It’s helpful to cultivate the fine art of schmoozing. Men like to feel that the conversation—even in therapy—is “normal.” Normal means that the therapist relates in a real fashion, not like a shrink. Normal also means discussing the little events that men talk about, like yesterday’s football game, something goofy that happened on the way in to the session, a new contract his company is working on, the latest Blackberry gadgets. Humor helps, too. There’s no reason, of course, not to keep these principles in mind with female clients, but it’s especially important with men. The more phobic men are about therapy and emotionally vulnerable, the more important schmoozing becomes.

Since many men feel anxious about what they perceive as the vagueness of the whole therapy process, give them as much concrete information as possible. Tell them exactly how long the sessions are, what the length of therapy might be, the role you can and can’t play, and what’s expected of them to get therapy right. Offer homework, action plans, and the rationale for using them, since men’s needs and learning styles favor direct, clearcut explanations and instructions. I’ve found this valuable with almost all the men I see.

Recently, one of my male clients told me that his son had complained that he was making that “angry face” again—and my client had no awareness of it. The instant homework assignment: “Ask everyone in your family to let you know every time they notice your angry face or angry voice, and tell them that this is a direct assignment from your therapist.” He understood the rationale: you need feedback to improve performance. And he liked the clarity of the task.

“Relational Dread”

Not all the problems men have with therapy, and the therapy milieu, occur in therapy; they often extend to situations with loved ones and friends. Stephen Bergman, a leading researcher on male psychology, coined the term “relational dread” to describe men’s sense of being ill-equipped for the arduous task of discussing feelings and processing relationship issues, even with the people they love most. This dread not only keeps many men out of therapy, it impairs their ability to connect intimately. How does a therapist, engaging in a quintessentially “relational” practice, reach men who suffer from relational dread?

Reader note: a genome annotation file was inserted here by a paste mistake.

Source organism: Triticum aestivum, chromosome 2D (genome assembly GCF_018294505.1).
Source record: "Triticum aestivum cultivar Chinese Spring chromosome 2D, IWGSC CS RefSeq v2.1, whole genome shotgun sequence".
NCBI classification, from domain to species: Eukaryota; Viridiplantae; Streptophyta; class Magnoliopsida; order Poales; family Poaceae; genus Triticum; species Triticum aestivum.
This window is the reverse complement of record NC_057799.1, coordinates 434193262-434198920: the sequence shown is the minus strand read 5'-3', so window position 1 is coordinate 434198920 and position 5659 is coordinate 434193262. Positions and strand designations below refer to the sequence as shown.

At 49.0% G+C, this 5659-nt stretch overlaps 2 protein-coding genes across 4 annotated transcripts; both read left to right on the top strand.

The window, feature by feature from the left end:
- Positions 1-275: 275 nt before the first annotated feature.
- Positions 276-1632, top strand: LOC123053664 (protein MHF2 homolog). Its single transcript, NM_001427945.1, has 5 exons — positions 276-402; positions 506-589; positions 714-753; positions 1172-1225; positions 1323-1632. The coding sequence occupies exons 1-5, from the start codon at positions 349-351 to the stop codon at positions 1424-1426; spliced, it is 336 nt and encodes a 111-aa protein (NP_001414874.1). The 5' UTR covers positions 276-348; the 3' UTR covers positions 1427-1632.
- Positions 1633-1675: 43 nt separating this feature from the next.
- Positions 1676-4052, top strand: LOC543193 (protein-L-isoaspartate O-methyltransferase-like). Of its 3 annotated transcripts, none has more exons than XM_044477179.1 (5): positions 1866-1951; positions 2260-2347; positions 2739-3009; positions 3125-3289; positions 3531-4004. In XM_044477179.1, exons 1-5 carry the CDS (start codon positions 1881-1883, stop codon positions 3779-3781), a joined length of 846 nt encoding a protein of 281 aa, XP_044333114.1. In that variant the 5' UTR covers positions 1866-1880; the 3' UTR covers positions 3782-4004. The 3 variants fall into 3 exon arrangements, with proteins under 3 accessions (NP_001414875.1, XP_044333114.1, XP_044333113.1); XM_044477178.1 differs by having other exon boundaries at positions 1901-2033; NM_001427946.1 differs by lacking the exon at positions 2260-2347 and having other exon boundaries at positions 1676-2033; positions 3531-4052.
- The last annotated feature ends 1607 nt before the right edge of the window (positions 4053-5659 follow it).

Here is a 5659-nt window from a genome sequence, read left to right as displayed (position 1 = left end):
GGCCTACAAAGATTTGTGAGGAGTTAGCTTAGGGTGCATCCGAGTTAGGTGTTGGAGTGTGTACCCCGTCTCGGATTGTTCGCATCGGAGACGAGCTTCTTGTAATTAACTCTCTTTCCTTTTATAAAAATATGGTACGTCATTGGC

Let’s say a guy’s marriage is on the line because he can’t even identify his emotions, much less express them, and feels under constant pressure from his wife to do so. You can open the conversation with what might be called a clinical icebreaker, saying, “It’s hard to talk about these feelings when, for your whole life, you’ve kept them to yourself.” Or to a man who’s really struggling, you might offer a teasing, but empathic, comment like, “Man, aren’t you glad you showed up here today?”

Then, because he probably feels ashamed of his inability to offer her what she seems to need, you can give him a little encouragement: “I know you don’t feel like you’re very good at this and that your wife is disappointed,” followed by words of encouragement like, “I’m going to help you figure out how to do this, and I know you can do it.”

When guys are terrified that any discussion of feelings or relationship issues with their partners—for example, that dreaded question, “So, what did you talk to your shrink about?”—will turn into unbearable marathon sessions, you can throw them a life preserver. Say to them, “When you talk about this issue at home, set an alarm for 10 minutes. Discussion ends then, no matter what.” If even 10 minutes is too long for a man who can’t tolerate the inherent lack of structure in “feelings-and-relationship” conversations, teach him some very specific relationship-friendly strategies, like “active listening.”

For the man who just goes dumb at the critical moment and can’t think of the “right” words when he needs them most—a variant of stage fright—be a coach for him. Try the old Virginia Satir technique of “doubling” (standing right next to him and speaking for him): “I’m really trying to be more of the man you want me to be—I’m just freaked out that I might fail at this. That’s why I shut down so much.” This shows your respect for the fact that his heart may be in the right place, even though his words aren’t. By hearing you do it, he gets a model for how it can be done.

Relational Heroism